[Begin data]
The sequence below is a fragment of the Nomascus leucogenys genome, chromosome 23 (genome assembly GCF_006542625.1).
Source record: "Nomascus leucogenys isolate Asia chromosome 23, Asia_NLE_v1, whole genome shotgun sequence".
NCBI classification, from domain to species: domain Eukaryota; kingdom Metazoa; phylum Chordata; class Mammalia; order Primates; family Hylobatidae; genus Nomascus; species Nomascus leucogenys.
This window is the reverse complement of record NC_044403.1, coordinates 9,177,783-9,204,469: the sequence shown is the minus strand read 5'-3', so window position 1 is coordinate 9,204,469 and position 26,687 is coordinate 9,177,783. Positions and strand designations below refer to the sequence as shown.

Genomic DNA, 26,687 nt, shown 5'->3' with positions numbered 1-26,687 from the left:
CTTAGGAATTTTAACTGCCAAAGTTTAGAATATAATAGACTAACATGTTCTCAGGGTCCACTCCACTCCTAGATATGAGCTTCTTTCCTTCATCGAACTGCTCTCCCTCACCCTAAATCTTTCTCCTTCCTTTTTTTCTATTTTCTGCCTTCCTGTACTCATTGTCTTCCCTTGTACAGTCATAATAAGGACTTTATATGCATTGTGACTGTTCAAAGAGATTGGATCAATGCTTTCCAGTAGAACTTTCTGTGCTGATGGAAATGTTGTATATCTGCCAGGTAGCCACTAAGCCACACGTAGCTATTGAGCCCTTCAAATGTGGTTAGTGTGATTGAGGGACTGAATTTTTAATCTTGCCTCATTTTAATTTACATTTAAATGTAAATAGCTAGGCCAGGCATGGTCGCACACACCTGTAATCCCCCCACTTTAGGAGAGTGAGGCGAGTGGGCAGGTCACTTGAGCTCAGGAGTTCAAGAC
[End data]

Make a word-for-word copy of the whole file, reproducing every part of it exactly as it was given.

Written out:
The sequence below is a fragment of the Nomascus leucogenys genome, chromosome 23 (genome assembly GCF_006542625.1).
Source record: "Nomascus leucogenys isolate Asia chromosome 23, Asia_NLE_v1, whole genome shotgun sequence".
NCBI classification, from domain to species: domain Eukaryota; kingdom Metazoa; phylum Chordata; class Mammalia; order Primates; family Hylobatidae; genus Nomascus; species Nomascus leucogenys.
This window is the reverse complement of record NC_044403.1, coordinates 9,177,783-9,204,469: the sequence shown is the minus strand read 5'-3', so window position 1 is coordinate 9,204,469 and position 26,687 is coordinate 9,177,783. Positions and strand designations below refer to the sequence as shown.

Genomic DNA, 26,687 nt, shown 5'->3' with positions numbered 1-26,687 from the left:
CTTAGGAATTTTAACTGCCAAAGTTTAGAATATAATAGACTAACATGTTCTCAGGGTCCACTCCACTCCTAGATATGAGCTTCTTTCCTTCATCGAACTGCTCTCCCTCACCCTAAATCTTTCTCCTTCCTTTTTTTCTATTTTCTGCCTTCCTGTACTCATTGTCTTCCCTTGTACAGTCATAATAAGGACTTTATATGCATTGTGACTGTTCAAAGAGATTGGATCAATGCTTTCCAGTAGAACTTTCTGTGCTGATGGAAATGTTGTATATCTGCCAGGTAGCCACTAAGCCACACGTAGCTATTGAGCCCTTCAAATGTGGTTAGTGTGATTGAGGGACTGAATTTTTAATCTTGCCTCATTTTAATTTACATTTAAATGTAAATAGCTAGGCCAGGCATGGTCGCACACACCTGTAATCCCCCCACTTTAGGAGAGTGAGGCGAGTGGGCAGGTCACTTGAGCTCAGGAGTTCAAGAC